Riley Pearce

An introspective singer-songwriter, Riley Pearce often writes about his difficulty coping with change and his love-hate relationship with nostalgia. With family spread across the globe and his own stretches of living in a number of different cities, Riley’s lyrics reflect that all too human need for connection. His honest songwriting, and relatable storytelling has resonated both in Australia and overseas, with over 2.3 million monthly streams.

There’s an ease to the music Riley makes. That’s testament to how effortlessly he became a songwriter. Watching his Dad in cover bands inspired him to pick up the guitar. By 17, he was busking at local farmer’s markets—playing Dire Straits and Jack Johnson covers but sneaking in a few original folky compositions about what he saw around him or the relationships he had formed. “I loved the culture there because you’re playing and people are going about their day. So you appreciate it when people stop and listen,” he says. “There’s something nice about making the soundtrack to someone’s day.”

Riley attended the University of Western Australia, where he studied marketing and finance, then shifted to the music business, which inspired him to make even more original music. “My grades took a hit,” he says, laughing, “but I did graduate!” With that mix of talent and business acumen, early songs such as the gorgeously escapist “Brave” landed on influential music blogs, and pivotally, on Spotify. And that’s how he built his loyal grassroots following. “I’m always so amazed when I play a show, and someone is like, ‘I’ve driven three to four hours to see you play. Your music means so much to one person. It’s the most humbling and amazing thing. A little nugget of inspiration to keep me going.”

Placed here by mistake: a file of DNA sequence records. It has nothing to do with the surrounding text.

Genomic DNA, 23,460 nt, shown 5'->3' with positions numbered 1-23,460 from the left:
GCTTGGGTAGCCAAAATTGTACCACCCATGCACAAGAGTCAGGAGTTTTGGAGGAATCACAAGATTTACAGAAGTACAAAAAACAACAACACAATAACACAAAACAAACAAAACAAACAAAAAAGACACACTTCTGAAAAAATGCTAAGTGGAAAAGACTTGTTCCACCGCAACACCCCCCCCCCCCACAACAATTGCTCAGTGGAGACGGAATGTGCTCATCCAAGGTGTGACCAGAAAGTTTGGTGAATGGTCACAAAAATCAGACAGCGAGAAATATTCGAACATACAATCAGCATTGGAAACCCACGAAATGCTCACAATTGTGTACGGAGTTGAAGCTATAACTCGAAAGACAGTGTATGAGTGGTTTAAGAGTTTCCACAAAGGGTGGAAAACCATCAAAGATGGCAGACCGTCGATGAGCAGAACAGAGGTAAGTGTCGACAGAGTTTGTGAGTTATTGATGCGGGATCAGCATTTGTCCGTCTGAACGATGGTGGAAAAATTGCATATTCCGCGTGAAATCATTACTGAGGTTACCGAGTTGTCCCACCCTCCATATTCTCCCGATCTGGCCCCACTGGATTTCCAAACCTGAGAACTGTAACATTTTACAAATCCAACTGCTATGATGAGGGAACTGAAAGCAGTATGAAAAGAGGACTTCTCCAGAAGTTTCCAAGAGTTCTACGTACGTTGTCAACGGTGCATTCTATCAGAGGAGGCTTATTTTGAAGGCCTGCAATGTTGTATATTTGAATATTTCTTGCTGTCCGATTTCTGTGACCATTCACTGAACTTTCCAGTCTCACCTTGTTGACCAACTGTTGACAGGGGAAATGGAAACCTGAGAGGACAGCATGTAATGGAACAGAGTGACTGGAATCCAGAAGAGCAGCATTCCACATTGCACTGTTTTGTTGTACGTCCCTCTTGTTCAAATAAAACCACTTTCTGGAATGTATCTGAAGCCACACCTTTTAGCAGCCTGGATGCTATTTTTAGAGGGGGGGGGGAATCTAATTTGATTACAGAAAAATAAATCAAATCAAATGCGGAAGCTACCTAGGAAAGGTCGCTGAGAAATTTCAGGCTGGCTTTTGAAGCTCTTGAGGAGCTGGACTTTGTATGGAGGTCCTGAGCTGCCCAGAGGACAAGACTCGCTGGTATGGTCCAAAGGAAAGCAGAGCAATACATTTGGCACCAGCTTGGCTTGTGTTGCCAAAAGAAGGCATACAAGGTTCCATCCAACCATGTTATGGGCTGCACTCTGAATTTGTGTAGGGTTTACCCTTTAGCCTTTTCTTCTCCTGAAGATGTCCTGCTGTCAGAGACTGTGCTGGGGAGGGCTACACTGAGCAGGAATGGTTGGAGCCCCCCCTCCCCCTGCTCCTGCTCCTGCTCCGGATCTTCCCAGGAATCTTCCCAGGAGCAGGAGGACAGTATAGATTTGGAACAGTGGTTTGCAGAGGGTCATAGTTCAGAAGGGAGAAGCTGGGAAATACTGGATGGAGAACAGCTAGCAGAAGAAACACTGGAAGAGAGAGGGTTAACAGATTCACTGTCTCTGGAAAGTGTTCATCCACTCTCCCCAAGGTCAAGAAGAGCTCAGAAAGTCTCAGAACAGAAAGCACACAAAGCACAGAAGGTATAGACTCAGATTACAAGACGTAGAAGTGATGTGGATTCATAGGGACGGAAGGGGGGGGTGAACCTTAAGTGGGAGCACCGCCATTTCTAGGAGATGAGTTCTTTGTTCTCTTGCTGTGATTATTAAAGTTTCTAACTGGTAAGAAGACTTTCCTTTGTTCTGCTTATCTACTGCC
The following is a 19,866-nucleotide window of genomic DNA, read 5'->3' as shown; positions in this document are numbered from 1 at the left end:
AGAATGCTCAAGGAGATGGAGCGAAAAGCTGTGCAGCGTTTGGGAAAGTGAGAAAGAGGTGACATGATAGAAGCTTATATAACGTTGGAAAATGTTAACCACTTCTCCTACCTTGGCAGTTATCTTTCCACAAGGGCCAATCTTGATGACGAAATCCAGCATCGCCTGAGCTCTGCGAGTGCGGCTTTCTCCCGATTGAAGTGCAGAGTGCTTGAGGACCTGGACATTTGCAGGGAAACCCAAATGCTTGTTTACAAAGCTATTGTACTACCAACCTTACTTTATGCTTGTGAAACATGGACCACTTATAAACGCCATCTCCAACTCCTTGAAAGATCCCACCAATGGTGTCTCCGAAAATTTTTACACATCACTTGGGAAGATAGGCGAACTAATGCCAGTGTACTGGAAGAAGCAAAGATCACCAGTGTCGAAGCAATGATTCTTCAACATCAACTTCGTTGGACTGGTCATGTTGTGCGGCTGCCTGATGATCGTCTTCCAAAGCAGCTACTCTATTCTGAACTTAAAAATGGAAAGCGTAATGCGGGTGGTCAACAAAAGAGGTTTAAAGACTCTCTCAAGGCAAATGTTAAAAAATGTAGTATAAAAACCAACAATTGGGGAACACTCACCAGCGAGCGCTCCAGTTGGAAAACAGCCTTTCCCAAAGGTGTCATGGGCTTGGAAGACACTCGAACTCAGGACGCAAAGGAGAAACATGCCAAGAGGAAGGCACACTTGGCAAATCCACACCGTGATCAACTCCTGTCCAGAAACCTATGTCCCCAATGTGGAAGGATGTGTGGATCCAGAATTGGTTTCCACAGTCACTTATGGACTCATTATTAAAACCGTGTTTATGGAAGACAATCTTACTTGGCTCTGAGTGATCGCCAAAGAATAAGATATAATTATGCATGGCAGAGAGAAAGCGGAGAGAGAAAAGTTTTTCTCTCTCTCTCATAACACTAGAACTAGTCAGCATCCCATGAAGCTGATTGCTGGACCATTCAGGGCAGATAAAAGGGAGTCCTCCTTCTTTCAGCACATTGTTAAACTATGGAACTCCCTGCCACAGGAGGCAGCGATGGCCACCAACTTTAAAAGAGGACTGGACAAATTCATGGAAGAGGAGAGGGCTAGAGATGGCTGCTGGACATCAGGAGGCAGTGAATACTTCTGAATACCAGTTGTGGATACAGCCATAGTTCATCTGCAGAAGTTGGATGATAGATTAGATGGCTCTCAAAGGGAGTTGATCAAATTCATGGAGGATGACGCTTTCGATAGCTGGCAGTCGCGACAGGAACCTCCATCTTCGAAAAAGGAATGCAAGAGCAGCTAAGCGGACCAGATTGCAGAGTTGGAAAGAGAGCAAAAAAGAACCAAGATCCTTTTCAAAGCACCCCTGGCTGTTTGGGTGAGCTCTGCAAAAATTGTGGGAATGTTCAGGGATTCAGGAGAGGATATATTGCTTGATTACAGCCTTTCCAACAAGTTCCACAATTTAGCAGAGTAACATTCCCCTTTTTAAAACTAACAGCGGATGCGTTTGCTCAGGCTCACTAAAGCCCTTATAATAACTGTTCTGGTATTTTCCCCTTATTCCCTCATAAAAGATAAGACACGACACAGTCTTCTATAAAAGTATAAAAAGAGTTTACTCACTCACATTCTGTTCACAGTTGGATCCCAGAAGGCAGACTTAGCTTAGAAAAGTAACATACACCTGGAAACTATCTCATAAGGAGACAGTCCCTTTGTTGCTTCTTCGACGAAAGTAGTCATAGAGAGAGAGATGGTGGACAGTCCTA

If the title of his debut album, The Water & The Rough, seems at once peaceful and restless, that is by design. It’s an unintentional concept album, if you will. Written before and during the pandemic, it possesses a depth of experience delivered through wafting melodies and quietly introspective lyrics. The first half is about an almost naive optimism for the future, while the second wrestles with the unforeseen obstacles that life throws at us.